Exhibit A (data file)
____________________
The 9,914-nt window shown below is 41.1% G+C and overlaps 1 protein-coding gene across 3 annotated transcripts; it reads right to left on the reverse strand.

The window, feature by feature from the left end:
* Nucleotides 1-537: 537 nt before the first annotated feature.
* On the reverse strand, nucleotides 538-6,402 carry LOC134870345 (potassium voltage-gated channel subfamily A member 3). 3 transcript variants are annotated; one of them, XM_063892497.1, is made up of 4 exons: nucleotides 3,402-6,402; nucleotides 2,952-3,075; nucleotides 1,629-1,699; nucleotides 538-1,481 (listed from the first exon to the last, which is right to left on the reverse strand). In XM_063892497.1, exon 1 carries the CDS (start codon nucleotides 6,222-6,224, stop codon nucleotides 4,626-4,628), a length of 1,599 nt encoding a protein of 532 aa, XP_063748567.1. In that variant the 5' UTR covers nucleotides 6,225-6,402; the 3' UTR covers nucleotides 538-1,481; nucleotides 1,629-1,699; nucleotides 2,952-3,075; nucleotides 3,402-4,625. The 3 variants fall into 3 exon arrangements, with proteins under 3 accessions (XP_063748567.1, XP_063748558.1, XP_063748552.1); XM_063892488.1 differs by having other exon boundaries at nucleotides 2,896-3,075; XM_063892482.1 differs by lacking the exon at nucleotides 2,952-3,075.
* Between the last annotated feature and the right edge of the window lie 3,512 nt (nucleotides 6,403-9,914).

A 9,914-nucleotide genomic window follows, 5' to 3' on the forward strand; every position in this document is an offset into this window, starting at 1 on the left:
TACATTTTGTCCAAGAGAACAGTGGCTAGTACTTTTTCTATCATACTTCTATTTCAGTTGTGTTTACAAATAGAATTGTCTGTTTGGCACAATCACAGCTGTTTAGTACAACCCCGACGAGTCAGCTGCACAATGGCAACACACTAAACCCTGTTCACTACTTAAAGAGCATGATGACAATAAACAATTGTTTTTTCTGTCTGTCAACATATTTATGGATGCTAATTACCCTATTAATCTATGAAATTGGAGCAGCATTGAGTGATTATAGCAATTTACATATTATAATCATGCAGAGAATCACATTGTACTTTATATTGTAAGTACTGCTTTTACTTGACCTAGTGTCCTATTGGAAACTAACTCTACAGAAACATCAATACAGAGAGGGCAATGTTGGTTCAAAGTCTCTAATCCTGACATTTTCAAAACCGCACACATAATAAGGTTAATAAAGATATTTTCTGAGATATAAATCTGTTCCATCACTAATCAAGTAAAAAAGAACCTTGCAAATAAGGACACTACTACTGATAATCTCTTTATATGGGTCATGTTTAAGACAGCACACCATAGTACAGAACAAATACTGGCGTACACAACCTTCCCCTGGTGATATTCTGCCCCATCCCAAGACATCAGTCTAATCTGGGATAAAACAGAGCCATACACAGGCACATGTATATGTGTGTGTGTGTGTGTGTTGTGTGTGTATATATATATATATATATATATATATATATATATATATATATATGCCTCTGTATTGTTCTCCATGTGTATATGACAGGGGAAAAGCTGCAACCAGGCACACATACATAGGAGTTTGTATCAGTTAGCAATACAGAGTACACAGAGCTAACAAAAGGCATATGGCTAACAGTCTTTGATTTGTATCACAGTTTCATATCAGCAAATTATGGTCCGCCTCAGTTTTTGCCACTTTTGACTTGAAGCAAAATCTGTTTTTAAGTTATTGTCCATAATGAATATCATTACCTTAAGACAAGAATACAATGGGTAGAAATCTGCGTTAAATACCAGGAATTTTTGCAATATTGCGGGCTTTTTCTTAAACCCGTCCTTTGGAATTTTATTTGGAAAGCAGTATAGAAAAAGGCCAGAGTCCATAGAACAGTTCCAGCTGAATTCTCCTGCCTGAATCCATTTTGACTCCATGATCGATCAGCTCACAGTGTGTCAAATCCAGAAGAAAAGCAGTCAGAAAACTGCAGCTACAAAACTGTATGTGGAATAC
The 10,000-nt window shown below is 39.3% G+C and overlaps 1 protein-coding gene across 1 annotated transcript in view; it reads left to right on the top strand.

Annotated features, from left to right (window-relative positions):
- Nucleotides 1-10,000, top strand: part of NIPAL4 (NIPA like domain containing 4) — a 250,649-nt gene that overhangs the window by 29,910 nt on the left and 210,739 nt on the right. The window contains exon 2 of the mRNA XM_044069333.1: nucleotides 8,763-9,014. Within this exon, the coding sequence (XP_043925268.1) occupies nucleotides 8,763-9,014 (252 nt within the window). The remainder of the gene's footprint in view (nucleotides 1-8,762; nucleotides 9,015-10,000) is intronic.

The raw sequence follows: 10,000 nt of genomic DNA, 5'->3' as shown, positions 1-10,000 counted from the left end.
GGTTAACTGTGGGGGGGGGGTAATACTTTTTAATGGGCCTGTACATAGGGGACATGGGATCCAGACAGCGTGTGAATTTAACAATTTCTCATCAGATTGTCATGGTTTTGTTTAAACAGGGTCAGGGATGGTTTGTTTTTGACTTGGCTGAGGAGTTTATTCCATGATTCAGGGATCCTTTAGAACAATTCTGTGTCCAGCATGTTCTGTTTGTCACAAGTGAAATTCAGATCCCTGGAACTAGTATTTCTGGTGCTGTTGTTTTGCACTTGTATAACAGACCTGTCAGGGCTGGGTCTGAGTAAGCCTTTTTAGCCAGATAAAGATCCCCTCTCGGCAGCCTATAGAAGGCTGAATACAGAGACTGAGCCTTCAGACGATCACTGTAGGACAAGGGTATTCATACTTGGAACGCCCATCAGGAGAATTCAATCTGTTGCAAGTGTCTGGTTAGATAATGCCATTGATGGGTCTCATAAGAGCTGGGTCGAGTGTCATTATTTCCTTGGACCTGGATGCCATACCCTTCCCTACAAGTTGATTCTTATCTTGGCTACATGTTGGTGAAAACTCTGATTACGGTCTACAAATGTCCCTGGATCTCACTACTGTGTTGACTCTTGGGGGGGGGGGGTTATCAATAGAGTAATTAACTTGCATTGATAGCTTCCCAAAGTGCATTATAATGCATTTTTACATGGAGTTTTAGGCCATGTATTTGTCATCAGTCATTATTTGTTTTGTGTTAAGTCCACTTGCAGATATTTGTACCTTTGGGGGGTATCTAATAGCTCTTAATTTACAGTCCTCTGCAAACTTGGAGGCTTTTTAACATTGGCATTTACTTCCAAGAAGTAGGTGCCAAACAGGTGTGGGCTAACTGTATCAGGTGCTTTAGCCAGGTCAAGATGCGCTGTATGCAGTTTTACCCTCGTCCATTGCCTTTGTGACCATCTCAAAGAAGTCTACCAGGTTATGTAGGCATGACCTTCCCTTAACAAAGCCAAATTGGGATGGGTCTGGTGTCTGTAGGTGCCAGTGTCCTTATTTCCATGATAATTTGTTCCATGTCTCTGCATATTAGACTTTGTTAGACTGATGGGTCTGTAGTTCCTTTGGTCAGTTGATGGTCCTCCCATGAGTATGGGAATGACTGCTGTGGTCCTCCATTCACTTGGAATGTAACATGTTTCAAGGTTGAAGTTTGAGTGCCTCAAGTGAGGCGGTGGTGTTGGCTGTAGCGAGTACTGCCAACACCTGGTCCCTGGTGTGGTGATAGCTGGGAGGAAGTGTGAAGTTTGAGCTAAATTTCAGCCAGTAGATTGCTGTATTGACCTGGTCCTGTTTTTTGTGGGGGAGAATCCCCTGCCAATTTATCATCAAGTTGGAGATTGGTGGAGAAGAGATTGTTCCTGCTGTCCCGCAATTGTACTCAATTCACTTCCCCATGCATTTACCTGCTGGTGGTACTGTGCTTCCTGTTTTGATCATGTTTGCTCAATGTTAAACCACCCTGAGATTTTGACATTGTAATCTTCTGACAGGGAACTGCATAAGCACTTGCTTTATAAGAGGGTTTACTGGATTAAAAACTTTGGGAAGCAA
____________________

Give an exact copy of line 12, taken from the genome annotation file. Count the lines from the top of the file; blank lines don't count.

GGTTAACTGTGGGGGGGGGGTAATACTTTTTAATGGGCCTGTACATAGGGGACATGGGATCCAGACAGCGTGTGAATTTAACAATTTCTCATCAGATTGTCATGGTTTTGTTTAAACAGGGTCAGGGATGGTTTGTTTTTGACTTGGCTGAGGAGTTTATTCCATGATTCAGGGATCCTTTAGAACAATTCTGTGTCCAGCATGTTCTGTTTGTCACAAGTGAAATTCAGATCCCTGGAACTAGTATTTCTGGTGCTGTTGTTTTGCACTTGTATAACAGACCTGTCAGGGCTGGGTCTGAGTAAGCCTTTTTAGCCAGATAAAGATCCCCTCTCGGCAGCCTATAGAAGGCTGAATACAGAGACTGAGCCTTCAGACGATCACTGTAGGACAAGGGTATTCATACTTGGAACGCCCATCAGGAGAATTCAATCTGTTGCAAGTGTCTGGTTAGATAATGCCATTGATGGGTCTCATAAGAGCTGGGTCGAGTGTCATTATTTCCTTGGACCTGGATGCCATACCCTTCCCTACAAGTTGATTCTTATCTTGGCTACATGTTGGTGAAAACTCTGATTACGGTCTACAAATGTCCCTGGATCTCACTACTGTGTTGACTCTTGGGGGGGGGGGGTTATCAATAGAGTAATTAACTTGCATTGATAGCTTCCCAAAGTGCATTATAATGCATTTTTACATGGAGTTTTAGGCCATGTATTTGTCATCAGTCATTATTTGTTTTGTGTTAAGTCCACTTGCAGATATTTGTACCTTTGGGGGGTATCTAATAGCTCTTAATTTACAGTCCTCTGCAAACTTGGAGGCTTTTTAACATTGGCATTTACTTCCAAGAAGTAGGTGCCAAACAGGTGTGGGCTAACTGTATCAGGTGCTTTAGCCAGGTCAAGATGCGCTGTATGCAGTTTTACCCTCGTCCATTGCCTTTGTGACCATCTCAAAGAAGTCTACCAGGTTATGTAGGCATGACCTTCCCTTAACAAAGCCAAATTGGGATGGGTCTGGTGTCTGTAGGTGCCAGTGTCCTTATTTCCATGATAATTTGTTCCATGTCTCTGCATATTAGACTTTGTTAGACTGATGGGTCTGTAGTTCCTTTGGTCAGTTGATGGTCCTCCCATGAGTATGGGAATGACTGCTGTGGTCCTCCATTCACTTGGAATGTAACATGTTTCAAGGTTGAAGTTTGAGTGCCTCAAGTGAGGCGGTGGTGTTGGCTGTAGCGAGTACTGCCAACACCTGGTCCCTGGTGTGGTGATAGCTGGGAGGAAGTGTGAAGTTTGAGCTAAATTTCAGCCAGTAGATTGCTGTATTGACCTGGTCCTGTTTTTTGTGGGGGAGAATCCCCTGCCAATTTATCATCAAGTTGGAGATTGGTGGAGAAGAGATTGTTCCTGCTGTCCCGCAATTGTACTCAATTCACTTCCCCATGCATTTACCTGCTGGTGGTACTGTGCTTCCTGTTTTGATCATGTTTGCTCAATGTTAAACCACCCTGAGATTTTGACATTGTAATCTTCTGACAGGGAACTGCATAAGCACTTGCTTTATAAGAGGGTTTACTGGATTAAAAACTTTGGGAAGCAA